Health

Breast cancer deaths have dropped by 40% in the last 30 years, but progress is slowing

Over the last three decades, breast cancer related deaths have dropped by 40% in the U.S.

However, new statistics show that this progress has started to slow down in the last few years.

Breast cancer deaths have dropped by 40% in the last 30 years, but progress is slowing down

Breast cancer deaths have dropped by 40% in the last 30 years, report finds

According to the American Cancer Society report, breast cancer killed 40% less Americans in 2017 than it did in 1989.

Thanks to mammograms, breast cancer awareness, checks, chemo and a variety of testing, doctors have been able to catch breast cancer sooner rather than later.

Breast cancer deaths have dropped by 40% in the last 30 years, but progress is slowing down

Although the report reveals that since in 2004, the number of women diagnosed with the disease has risen by 0.3% each year.

Experts believe obesity could be the reason for this rise.

“We can’t say for sure what the reasons are for the slowing of the decline in breast cancer mortality,” said Carol DeSantis, lead author of the report. 

‘“It could be due in part to the slight increase in incidence since 2004, as well as a sign that optimal breast cancer treatment has become more widespread, particularly among white women.

“However, more can and should be done to ensure that all women have access to quality care to help eliminate disparities and further reduce breast cancer mortality.”

Between 2016 and 17, cancer surpassed lung cancer as the most deadly form of the disease for black women in the states of Arizona, Colorado, Florida, Georgia, Mississippi and South Carolina.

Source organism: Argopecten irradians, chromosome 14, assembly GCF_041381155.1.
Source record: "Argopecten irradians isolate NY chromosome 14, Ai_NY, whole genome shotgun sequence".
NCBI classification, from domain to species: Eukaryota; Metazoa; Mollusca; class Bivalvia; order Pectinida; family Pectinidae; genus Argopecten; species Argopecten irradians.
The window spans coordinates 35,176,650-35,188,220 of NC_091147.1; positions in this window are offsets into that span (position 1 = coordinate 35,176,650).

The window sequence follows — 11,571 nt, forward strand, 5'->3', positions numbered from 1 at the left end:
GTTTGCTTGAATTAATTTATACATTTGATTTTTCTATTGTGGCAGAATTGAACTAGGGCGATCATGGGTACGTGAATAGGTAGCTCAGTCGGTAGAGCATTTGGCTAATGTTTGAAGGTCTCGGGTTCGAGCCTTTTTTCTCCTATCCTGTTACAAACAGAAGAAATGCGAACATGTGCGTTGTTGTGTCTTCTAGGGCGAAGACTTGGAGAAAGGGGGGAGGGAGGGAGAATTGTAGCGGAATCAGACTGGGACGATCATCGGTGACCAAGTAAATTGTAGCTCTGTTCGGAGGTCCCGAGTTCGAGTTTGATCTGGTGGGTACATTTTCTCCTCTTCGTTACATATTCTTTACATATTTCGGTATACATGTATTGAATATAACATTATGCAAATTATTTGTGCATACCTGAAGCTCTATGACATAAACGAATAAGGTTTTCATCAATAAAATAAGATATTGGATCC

Breast cancer deaths have dropped by 40% in the last 30 years, but progress is slowing down

Other significant findings from the report:

  • As of the beginning of 2019, there were more than 3.8 million women with a history of breast cancer living in the United States.

 

  • Between 2012 and 2016, breast cancer rates increased among Asians/Pacific Islanders (1.5% per year), American Indians/Alaska Natives (0.8% per year), and blacks and whites (both 0.5% per year), but were relatively stable among Hispanic/Latina women.

 

  • The lifetime risk of a breast cancer diagnosis is now rounded to 13% (12.8%; previously 12.4%), which still equates to about 1 in 8 women diagnosed with breast cancer in her lifetime.

 

  • The ten-year probability of a breast cancer diagnosis is highest for women in their 70s (4%), whereas the 10-year risk of breast cancer death is highest in women in their 80s (1%).

Check your breast health

Breast cancer deaths have dropped by 40% in the last 30 years, but progress is slowing down

Being aware of changes in your breasts and understanding the signs and symptoms of breast cancer could help save your life.

Don’t forget the American Cancer Society is your go-to place in regards to breast help.

It has a range of resources and information that can help you learn the possible signs of breast cancer.

If you have any concerns, we advise you see your doctor as soon as possible.

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